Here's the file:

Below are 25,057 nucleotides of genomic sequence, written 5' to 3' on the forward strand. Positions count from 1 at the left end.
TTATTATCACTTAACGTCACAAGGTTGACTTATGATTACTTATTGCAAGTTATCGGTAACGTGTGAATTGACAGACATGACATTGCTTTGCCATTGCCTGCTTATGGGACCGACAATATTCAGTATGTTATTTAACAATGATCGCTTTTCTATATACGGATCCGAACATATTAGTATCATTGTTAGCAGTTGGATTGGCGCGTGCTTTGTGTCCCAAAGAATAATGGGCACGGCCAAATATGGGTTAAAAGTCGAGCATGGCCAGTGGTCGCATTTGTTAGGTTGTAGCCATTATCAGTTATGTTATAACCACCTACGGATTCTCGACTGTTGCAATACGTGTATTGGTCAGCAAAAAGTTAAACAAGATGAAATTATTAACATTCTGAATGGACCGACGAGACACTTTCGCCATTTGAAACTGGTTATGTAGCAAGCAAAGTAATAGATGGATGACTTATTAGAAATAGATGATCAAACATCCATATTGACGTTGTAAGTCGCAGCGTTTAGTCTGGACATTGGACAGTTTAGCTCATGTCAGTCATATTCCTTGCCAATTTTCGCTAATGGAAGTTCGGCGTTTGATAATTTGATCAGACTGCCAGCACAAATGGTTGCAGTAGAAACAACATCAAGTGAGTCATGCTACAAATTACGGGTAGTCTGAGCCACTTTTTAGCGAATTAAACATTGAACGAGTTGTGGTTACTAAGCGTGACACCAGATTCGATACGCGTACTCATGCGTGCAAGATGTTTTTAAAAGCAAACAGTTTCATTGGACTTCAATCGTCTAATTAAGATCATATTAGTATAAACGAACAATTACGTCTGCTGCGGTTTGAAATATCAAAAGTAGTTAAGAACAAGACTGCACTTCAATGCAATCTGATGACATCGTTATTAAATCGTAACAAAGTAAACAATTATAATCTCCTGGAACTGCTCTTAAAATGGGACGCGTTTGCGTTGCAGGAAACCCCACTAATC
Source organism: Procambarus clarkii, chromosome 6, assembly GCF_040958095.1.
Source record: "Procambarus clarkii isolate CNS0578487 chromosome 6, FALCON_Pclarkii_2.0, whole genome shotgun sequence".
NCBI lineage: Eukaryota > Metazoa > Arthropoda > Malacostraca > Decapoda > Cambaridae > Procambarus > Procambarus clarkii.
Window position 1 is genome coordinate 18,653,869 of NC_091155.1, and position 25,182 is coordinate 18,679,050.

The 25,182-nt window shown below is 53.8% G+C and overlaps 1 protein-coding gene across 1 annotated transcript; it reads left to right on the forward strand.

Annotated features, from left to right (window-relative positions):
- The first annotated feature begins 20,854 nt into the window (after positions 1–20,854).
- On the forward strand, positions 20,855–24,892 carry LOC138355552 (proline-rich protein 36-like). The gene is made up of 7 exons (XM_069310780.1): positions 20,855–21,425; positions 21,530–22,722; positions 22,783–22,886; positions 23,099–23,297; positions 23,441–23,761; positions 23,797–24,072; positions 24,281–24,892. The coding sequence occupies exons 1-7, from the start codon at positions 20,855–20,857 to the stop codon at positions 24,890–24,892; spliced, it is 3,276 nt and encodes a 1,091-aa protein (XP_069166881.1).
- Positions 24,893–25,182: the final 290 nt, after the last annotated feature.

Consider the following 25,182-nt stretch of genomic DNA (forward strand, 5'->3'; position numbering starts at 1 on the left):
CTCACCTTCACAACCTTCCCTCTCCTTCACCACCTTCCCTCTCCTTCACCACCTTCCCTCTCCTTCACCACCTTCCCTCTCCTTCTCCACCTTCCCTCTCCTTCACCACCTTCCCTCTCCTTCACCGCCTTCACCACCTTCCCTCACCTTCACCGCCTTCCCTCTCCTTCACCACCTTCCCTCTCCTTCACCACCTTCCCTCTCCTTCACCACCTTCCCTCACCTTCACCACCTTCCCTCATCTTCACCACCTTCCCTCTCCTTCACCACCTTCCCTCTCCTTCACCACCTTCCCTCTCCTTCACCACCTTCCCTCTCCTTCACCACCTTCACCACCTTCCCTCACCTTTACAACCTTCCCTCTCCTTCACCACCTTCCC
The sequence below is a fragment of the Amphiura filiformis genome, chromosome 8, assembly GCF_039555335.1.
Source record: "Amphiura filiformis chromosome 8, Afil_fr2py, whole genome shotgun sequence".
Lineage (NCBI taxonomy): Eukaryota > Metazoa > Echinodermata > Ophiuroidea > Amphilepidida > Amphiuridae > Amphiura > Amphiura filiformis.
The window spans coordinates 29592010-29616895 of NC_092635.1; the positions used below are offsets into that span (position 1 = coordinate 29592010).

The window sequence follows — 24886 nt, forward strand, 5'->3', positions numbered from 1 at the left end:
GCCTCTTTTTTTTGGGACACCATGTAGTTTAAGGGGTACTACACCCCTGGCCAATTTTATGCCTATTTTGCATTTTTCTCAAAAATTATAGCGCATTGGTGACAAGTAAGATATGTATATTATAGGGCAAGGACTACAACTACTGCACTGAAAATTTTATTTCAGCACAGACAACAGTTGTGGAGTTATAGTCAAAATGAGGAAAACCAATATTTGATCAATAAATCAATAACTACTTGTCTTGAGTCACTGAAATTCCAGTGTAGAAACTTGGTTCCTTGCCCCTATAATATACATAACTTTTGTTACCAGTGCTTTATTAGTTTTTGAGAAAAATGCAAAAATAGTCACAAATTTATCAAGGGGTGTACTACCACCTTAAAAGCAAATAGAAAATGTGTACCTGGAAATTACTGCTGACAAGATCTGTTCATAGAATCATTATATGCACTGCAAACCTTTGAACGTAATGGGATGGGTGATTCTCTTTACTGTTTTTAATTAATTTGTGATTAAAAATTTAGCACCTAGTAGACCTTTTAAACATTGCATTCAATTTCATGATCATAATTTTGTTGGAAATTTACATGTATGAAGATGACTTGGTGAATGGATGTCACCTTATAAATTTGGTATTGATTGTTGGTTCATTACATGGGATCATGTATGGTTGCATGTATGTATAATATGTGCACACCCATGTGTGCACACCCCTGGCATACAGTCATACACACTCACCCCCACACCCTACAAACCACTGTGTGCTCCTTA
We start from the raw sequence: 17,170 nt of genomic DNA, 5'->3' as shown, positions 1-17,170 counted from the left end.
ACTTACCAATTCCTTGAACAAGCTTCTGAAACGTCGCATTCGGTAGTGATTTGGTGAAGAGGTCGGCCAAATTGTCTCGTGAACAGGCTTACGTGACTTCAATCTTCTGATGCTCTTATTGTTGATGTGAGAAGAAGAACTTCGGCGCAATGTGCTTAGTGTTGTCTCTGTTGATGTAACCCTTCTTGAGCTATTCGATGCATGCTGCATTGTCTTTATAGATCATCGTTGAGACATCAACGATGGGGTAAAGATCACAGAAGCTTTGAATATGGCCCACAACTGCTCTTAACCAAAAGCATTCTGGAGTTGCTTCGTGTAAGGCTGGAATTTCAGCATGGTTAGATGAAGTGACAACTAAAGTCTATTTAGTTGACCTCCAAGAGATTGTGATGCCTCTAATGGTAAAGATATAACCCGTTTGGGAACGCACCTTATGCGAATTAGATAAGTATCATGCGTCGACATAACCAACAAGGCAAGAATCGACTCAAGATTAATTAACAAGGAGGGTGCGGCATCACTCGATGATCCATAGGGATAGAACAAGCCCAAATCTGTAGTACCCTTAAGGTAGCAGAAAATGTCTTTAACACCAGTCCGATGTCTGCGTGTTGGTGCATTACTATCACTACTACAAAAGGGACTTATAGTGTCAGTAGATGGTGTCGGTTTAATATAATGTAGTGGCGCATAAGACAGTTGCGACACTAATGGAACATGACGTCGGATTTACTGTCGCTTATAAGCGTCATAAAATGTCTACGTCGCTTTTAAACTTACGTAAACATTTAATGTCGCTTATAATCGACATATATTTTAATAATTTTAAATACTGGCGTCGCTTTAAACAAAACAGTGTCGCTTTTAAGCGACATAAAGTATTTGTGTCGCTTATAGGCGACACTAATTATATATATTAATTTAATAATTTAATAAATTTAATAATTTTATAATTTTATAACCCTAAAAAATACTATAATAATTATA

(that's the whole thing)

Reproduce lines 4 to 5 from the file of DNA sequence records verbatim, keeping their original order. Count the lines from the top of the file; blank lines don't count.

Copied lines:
Source record: "Procambarus clarkii isolate CNS0578487 chromosome 6, FALCON_Pclarkii_2.0, whole genome shotgun sequence".
NCBI lineage: Eukaryota > Metazoa > Arthropoda > Malacostraca > Decapoda > Cambaridae > Procambarus > Procambarus clarkii.